For all build-up and hype about a ‘jobs bonanza’, this week’s state Budget again sold out regional Queensland. You only spin a budget by calling it a ‘jobs bonanza’ when you have a jobs crisis.
The Budget underlines the Palaszczuk Labor government’s failure to understand and deliver what Queenslanders outside the south east really need.
Nowhere is there any genuine relief for spiralling electricity and water charges.
Nowhere is there any relief for the highest vehicle registration charges in the nation and nowhere is there any vision or new initiatives to help sustain and grow our vital agricultural industries.
Western Queensland continues to suffer disastrously high rates of youth unemployment.
With no money in the budget for the LNP’s successful Royalties for the Regions program, the stubbornly high rates of joblessness will continue. Even Labor’s pale imitation of our Royalties for the Regions program has had no further funds allocated.
While the Premier and the Trade Minister like to bask in the success of farm productivity, don’t bother to look for any increased support in the budget. In fact funding for the Department of Agriculture and Fisheries has been cut from $438.954 million (2016-17) to $424.742m – down $14.212m.
Funding for the department’s agricultural services has been slashed – down 9 per cent from $216.252m (2016-17) to $197.63m. This demonstrates Labor and Minister Bill Byrne are clearly NOT interested in grains, sugar cane, horticulture, beef, dairy, research and development and services.
When you dig further into the Budget, it mentions on-going drought relief, but don’t go looking for any specific line item because it’s not there.
Labor has gone into overdrive with spin – this budget is all about Anastacia Palaszczuk and Jackie Trad keeping their jobs and not about you.
Labor will have you believe that they are spending billions in regional areas next year, but that’s a lie.
The truth is that Labor is pushing ahead with a 10-kilometre train line in central Brisbane which will cost up to $14.5 billion, without releasing the business case, and refusing to tell Queenslanders what new secret taxes will be levied to pay for it.
It’s spin that can’t be believed. Labor has cut infrastructure spending across the regions. Compared with last year:
- Toowoomba will receive $200 million less funding for infrastructure;
- Outback Queensland will receive $164 million less funding for infrastructure;
- Fitzroy will receive $35 million less funding for infrastructure; and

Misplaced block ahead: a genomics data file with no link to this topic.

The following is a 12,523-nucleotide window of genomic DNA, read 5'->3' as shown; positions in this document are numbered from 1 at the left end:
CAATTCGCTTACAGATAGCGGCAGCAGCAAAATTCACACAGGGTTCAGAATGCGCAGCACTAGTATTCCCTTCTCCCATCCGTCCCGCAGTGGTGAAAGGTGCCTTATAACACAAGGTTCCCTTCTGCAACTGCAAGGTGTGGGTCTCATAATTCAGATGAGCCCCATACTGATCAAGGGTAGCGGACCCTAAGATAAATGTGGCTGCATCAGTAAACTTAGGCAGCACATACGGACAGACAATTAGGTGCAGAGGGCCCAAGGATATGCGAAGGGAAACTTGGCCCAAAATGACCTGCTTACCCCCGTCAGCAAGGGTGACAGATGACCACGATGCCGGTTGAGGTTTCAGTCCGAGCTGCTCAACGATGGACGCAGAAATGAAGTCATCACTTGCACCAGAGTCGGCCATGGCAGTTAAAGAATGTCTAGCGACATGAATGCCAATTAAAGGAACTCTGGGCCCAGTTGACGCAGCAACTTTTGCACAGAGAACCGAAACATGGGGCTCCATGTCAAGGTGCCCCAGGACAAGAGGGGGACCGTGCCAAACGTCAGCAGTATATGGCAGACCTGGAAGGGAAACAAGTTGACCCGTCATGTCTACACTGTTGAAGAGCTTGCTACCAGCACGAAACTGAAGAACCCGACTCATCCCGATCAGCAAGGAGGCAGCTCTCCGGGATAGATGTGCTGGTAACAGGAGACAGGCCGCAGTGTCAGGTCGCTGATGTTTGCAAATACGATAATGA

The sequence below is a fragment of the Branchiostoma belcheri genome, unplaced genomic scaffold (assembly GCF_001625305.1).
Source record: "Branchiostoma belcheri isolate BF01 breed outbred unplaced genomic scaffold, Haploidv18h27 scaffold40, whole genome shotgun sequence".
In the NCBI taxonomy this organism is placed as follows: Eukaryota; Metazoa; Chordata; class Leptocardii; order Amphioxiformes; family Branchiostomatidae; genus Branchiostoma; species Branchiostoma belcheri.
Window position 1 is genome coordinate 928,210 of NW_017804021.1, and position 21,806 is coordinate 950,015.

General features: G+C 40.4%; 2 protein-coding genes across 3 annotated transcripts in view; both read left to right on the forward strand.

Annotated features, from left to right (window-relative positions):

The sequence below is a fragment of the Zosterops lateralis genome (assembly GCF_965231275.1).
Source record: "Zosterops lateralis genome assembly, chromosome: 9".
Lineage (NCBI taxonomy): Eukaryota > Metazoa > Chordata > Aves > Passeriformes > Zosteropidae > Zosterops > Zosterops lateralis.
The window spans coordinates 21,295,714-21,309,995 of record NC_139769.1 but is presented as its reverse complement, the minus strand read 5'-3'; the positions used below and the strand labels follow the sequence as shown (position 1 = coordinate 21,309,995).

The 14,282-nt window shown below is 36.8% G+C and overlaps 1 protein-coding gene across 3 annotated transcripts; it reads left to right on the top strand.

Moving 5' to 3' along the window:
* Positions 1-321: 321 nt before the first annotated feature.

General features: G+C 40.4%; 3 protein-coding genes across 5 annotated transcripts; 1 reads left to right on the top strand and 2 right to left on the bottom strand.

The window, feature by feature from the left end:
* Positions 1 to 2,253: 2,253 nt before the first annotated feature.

- Darling Downs and Maranoa will receive $76 million less funding for infrastructure.
This means regional Queensland isn’t getting the funding it deserves to build the roads bridges and dams Queensland needs.
The LNP will reinstate a dedicated $500 million Royalties for the Regions Fund, exclusively for regional Queensland.
So where’s the money being spent?
Look no further than the ballooning public service in south east Queensland which is now over 212,000 full-time employees, with another 6000 to be added next financial year. The Auditor-General has warned the government this is unsustainable.
While funding for agriculture and regional infrastructure has been cut, it’s boom time over at the Environment Department with Minister Steven Miles. Funding has soared nearly 40pc in two years, from $207.651m in 2015-16 to $283.039m in 2017-18.
We all agree our environment needs protection. Splurging tens of millions of dollars on programs with no transparency and measureable outcomes has become an art form under Labor.
One can only surmise that Labor is again gearing up to change vegetation management laws and strip farmers, our best environmentalists, of their right to manage their land and earn a living. We have defeated Labor before and we’ll stand shoulder to shoulder with farmers again on this critical issue.
Under Palaszczuk Labor, regional Queensland has been forgotten. Drought is not over and families and communities continue to suffer as highlighted by the unacceptably high jobless rate.
Under Labor, our rural and regional youth have been forgotten.
– Deb Frecklington, deputy Opposition leader, and Dale Last, shadow Agriculture Minister